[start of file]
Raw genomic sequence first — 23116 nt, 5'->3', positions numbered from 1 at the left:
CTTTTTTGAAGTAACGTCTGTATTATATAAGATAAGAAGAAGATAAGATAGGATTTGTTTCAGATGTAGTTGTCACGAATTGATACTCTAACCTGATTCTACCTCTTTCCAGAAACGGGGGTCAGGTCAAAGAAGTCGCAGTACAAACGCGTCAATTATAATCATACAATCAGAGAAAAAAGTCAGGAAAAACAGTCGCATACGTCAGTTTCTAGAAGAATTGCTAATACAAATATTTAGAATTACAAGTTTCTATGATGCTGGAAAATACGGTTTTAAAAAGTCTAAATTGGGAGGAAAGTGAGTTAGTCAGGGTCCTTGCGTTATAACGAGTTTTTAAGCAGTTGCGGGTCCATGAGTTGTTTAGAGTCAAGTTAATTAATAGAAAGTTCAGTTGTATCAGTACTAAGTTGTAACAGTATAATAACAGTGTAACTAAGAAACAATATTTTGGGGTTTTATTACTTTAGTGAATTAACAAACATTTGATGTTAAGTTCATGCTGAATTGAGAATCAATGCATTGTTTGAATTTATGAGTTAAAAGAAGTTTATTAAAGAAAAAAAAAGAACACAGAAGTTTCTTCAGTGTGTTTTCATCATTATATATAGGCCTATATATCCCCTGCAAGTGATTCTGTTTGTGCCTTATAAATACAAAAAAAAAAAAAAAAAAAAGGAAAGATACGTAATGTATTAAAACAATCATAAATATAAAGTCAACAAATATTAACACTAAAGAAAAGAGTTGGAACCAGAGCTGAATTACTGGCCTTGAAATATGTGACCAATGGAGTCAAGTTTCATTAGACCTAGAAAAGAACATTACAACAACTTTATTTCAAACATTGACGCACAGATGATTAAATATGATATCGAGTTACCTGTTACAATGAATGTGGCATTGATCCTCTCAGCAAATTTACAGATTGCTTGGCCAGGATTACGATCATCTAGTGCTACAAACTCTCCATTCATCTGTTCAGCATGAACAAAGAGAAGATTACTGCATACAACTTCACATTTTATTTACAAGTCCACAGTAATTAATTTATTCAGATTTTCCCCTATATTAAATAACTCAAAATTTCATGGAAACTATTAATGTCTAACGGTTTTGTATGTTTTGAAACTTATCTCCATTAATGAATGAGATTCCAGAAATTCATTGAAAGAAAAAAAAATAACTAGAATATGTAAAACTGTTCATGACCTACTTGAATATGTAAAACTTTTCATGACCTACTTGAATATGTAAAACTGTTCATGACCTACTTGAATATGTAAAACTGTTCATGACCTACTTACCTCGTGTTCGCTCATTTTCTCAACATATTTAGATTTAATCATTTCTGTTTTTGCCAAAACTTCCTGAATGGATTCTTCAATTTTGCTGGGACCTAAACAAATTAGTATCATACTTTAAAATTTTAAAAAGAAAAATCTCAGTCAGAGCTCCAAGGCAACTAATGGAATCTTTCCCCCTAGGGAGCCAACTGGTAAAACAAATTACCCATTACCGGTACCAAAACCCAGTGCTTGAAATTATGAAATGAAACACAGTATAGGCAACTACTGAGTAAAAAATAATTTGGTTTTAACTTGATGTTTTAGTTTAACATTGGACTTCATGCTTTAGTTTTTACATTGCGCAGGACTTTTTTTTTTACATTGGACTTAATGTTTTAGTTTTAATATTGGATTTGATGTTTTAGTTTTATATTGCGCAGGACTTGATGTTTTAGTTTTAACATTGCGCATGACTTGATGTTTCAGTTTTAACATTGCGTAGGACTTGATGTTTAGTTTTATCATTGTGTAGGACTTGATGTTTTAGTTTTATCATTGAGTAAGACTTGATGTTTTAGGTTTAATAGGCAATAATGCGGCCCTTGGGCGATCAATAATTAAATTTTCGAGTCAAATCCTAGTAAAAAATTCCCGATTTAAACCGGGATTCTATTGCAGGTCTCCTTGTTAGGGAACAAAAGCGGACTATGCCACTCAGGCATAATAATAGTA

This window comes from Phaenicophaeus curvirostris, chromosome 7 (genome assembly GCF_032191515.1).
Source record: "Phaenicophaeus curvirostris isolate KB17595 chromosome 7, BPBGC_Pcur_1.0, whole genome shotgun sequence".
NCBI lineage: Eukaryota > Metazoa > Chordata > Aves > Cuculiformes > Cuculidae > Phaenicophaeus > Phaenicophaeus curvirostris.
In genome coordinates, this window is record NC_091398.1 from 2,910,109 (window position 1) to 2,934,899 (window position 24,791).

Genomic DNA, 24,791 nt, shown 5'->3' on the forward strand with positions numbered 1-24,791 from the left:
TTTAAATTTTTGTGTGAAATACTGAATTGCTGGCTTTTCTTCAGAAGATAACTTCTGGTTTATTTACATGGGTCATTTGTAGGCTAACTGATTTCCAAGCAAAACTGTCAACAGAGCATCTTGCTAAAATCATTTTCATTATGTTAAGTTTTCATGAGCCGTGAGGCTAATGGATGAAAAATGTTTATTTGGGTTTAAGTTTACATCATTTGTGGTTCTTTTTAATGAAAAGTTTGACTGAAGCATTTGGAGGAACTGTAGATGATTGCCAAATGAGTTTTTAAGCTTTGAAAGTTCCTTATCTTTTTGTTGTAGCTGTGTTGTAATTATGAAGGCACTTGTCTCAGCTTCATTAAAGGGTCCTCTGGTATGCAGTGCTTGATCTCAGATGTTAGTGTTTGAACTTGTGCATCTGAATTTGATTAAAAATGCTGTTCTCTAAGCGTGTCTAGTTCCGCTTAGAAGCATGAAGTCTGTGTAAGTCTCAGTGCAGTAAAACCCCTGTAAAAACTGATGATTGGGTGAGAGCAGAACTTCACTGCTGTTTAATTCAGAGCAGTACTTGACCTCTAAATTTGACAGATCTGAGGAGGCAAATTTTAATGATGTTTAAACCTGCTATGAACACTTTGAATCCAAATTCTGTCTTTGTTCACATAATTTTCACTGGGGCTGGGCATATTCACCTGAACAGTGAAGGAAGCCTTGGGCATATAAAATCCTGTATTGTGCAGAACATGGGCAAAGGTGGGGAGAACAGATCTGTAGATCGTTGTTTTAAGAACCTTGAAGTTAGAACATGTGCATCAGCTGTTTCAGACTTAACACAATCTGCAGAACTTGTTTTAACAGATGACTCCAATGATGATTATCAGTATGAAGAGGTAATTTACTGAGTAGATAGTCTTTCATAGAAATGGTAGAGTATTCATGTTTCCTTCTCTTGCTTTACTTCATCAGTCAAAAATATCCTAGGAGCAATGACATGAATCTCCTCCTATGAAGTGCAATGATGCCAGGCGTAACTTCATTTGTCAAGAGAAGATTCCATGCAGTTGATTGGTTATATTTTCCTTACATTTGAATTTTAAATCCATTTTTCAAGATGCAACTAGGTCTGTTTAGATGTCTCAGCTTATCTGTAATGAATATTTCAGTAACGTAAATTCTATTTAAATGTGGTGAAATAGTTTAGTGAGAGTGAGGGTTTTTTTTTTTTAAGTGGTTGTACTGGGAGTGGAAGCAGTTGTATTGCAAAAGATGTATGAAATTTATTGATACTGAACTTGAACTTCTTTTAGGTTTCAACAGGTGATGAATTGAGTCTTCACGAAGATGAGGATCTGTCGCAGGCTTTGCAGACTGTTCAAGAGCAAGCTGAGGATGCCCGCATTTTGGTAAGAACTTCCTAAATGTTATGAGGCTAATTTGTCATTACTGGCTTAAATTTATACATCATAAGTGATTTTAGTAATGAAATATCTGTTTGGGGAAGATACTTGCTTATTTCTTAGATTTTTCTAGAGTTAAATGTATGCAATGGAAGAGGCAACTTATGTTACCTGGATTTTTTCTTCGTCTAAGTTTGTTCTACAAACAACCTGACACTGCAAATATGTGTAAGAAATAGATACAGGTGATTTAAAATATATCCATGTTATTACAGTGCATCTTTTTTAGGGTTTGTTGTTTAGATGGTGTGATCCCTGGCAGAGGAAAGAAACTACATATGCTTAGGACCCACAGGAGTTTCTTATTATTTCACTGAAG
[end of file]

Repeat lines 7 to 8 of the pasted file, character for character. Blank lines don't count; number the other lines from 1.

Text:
Genomic DNA, 24,791 nt, shown 5'->3' on the forward strand with positions numbered 1-24,791 from the left:
TTTAAATTTTTGTGTGAAATACTGAATTGCTGGCTTTTCTTCAGAAGATAACTTCTGGTTTATTTACATGGGTCATTTGTAGGCTAACTGATTTCCAAGCAAAACTGTCAACAGAGCATCTTGCTAAAATCATTTTCATTATGTTAAGTTTTCATGAGCCGTGAGGCTAATGGATGAAAAATGTTTATTTGGGTTTAAGTTTACATCATTTGTGGTTCTTTTTAATGAAAAGTTTGACTGAAGCATTTGGAGGAACTGTAGATGATTGCCAAATGAGTTTTTAAGCTTTGAAAGTTCCTTATCTTTTTGTTGTAGCTGTGTTGTAATTATGAAGGCACTTGTCTCAGCTTCATTAAAGGGTCCTCTGGTATGCAGTGCTTGATCTCAGATGTTAGTGTTTGAACTTGTGCATCTGAATTTGATTAAAAATGCTGTTCTCTAAGCGTGTCTAGTTCCGCTTAGAAGCATGAAGTCTGTGTAAGTCTCAGTGCAGTAAAACCCCTGTAAAAACTGATGATTGGGTGAGAGCAGAACTTCACTGCTGTTTAATTCAGAGCAGTACTTGACCTCTAAATTTGACAGATCTGAGGAGGCAAATTTTAATGATGTTTAAACCTGCTATGAACACTTTGAATCCAAATTCTGTCTTTGTTCACATAATTTTCACTGGGGCTGGGCATATTCACCTGAACAGTGAAGGAAGCCTTGGGCATATAAAATCCTGTATTGTGCAGAACATGGGCAAAGGTGGGGAGAACAGATCTGTAGATCGTTGTTTTAAGAACCTTGAAGTTAGAACATGTGCATCAGCTGTTTCAGACTTAACACAATCTGCAGAACTTGTTTTAACAGATGACTCCAATGATGATTATCAGTATGAAGAGGTAATTTACTGAGTAGATAGTCTTTCATAGAAATGGTAGAGTATTCATGTTTCCTTCTCTTGCTTTACTTCATCAGTCAAAAATATCCTAGGAGCAATGACATGAATCTCCTCCTATGAAGTGCAATGATGCCAGGCGTAACTTCATTTGTCAAGAGAAGATTCCATGCAGTTGATTGGTTATATTTTCCTTACATTTGAATTTTAAATCCATTTTTCAAGATGCAACTAGGTCTGTTTAGATGTCTCAGCTTATCTGTAATGAATATTTCAGTAACGTAAATTCTATTTAAATGTGGTGAAATAGTTTAGTGAGAGTGAGGGTTTTTTTTTTTTAAGTGGTTGTACTGGGAGTGGAAGCAGTTGTATTGCAAAAGATGTATGAAATTTATTGATACTGAACTTGAACTTCTTTTAGGTTTCAACAGGTGATGAATTGAGTCTTCACGAAGATGAGGATCTGTCGCAGGCTTTGCAGACTGTTCAAGAGCAAGCTGAGGATGCCCGCATTTTGGTAAGAACTTCCTAAATGTTATGAGGCTAATTTGTCATTACTGGCTTAAATTTATACATCATAAGTGATTTTAGTAATGAAATATCTGTTTGGGGAAGATACTTGCTTATTTCTTAGATTTTTCTAGAGTTAAATGTATGCAATGGAAGAGGCAACTTATGTTACCTGGATTTTTTCTTCGTCTAAGTTTGTTCTACAAACAACCTGACACTGCAAATATGTGTAAGAAATAGATACAGGTGATTTAAAATATATCCATGTTATTACAGTGCATCTTTTTTAGGGTTTGTTGTTTAGATGGTGTGATCCCTGGCAGAGGAAAGAAACTACATATGCTTAGGACCCACAGGAGTTTCTTATTATTTCACTGAAG